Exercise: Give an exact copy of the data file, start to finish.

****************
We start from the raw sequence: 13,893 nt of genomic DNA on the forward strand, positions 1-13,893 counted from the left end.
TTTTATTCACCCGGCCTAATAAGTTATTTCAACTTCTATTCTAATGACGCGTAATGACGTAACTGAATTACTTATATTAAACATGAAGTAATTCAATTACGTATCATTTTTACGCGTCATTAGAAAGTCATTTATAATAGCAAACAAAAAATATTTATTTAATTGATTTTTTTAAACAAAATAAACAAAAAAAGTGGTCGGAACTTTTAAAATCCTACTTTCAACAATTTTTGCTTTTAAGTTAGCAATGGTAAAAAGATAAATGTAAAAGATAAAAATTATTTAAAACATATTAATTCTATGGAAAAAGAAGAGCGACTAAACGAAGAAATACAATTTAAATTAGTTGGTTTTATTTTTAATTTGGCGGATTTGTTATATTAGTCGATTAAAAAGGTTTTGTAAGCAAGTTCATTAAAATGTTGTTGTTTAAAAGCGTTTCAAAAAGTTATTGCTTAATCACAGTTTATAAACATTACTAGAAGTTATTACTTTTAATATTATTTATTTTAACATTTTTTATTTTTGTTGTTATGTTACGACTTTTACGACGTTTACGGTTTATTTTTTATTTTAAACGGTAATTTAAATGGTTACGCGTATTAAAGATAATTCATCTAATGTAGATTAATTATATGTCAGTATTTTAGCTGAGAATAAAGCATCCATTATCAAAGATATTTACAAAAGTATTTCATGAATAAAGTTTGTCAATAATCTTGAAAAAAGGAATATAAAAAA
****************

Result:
We start from the raw sequence: 13,893 nt of genomic DNA on the forward strand, positions 1-13,893 counted from the left end.
TTTTATTCACCCGGCCTAATAAGTTATTTCAACTTCTATTCTAATGACGCGTAATGACGTAACTGAATTACTTATATTAAACATGAAGTAATTCAATTACGTATCATTTTTACGCGTCATTAGAAAGTCATTTATAATAGCAAACAAAAAATATTTATTTAATTGATTTTTTTAAACAAAATAAACAAAAAAAGTGGTCGGAACTTTTAAAATCCTACTTTCAACAATTTTTGCTTTTAAGTTAGCAATGGTAAAAAGATAAATGTAAAAGATAAAAATTATTTAAAACATATTAATTCTATGGAAAAAGAAGAGCGACTAAACGAAGAAATACAATTTAAATTAGTTGGTTTTATTTTTAATTTGGCGGATTTGTTATATTAGTCGATTAAAAAGGTTTTGTAAGCAAGTTCATTAAAATGTTGTTGTTTAAAAGCGTTTCAAAAAGTTATTGCTTAATCACAGTTTATAAACATTACTAGAAGTTATTACTTTTAATATTATTTATTTTAACATTTTTTATTTTTGTTGTTATGTTACGACTTTTACGACGTTTACGGTTTATTTTTTATTTTAAACGGTAATTTAAATGGTTACGCGTATTAAAGATAATTCATCTAATGTAGATTAATTATATGTCAGTATTTTAGCTGAGAATAAAGCATCCATTATCAAAGATATTTACAAAAGTATTTCATGAATAAAGTTTGTCAATAATCTTGAAAAAAGGAATATAAAAAA